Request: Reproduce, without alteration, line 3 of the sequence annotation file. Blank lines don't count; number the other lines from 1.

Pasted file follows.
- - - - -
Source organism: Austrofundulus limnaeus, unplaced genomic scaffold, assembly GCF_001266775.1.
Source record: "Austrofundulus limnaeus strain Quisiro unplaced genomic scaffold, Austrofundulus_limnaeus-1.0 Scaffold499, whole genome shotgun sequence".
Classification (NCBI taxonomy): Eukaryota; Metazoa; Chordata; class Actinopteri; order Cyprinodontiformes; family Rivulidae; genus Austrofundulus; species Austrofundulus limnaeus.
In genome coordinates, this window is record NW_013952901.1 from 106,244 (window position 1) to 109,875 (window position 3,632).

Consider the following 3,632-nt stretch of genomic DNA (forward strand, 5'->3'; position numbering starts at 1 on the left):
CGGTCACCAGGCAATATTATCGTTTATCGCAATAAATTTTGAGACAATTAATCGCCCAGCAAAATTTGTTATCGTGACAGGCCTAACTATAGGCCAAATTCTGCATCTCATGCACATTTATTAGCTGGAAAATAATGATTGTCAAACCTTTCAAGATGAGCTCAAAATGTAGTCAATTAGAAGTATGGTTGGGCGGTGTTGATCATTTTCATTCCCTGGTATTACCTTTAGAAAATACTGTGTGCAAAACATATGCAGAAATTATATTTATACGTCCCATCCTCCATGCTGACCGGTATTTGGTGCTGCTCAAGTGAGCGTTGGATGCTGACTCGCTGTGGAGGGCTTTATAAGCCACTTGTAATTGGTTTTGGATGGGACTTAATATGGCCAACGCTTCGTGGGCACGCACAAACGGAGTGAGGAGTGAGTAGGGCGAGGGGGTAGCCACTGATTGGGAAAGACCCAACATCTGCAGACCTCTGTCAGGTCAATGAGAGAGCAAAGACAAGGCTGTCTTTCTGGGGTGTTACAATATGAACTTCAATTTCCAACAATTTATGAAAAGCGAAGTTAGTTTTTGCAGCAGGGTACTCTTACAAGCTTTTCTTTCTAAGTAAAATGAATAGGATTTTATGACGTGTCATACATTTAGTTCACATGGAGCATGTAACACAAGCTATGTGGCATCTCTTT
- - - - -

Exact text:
Classification (NCBI taxonomy): Eukaryota; Metazoa; Chordata; class Actinopteri; order Cyprinodontiformes; family Rivulidae; genus Austrofundulus; species Austrofundulus limnaeus.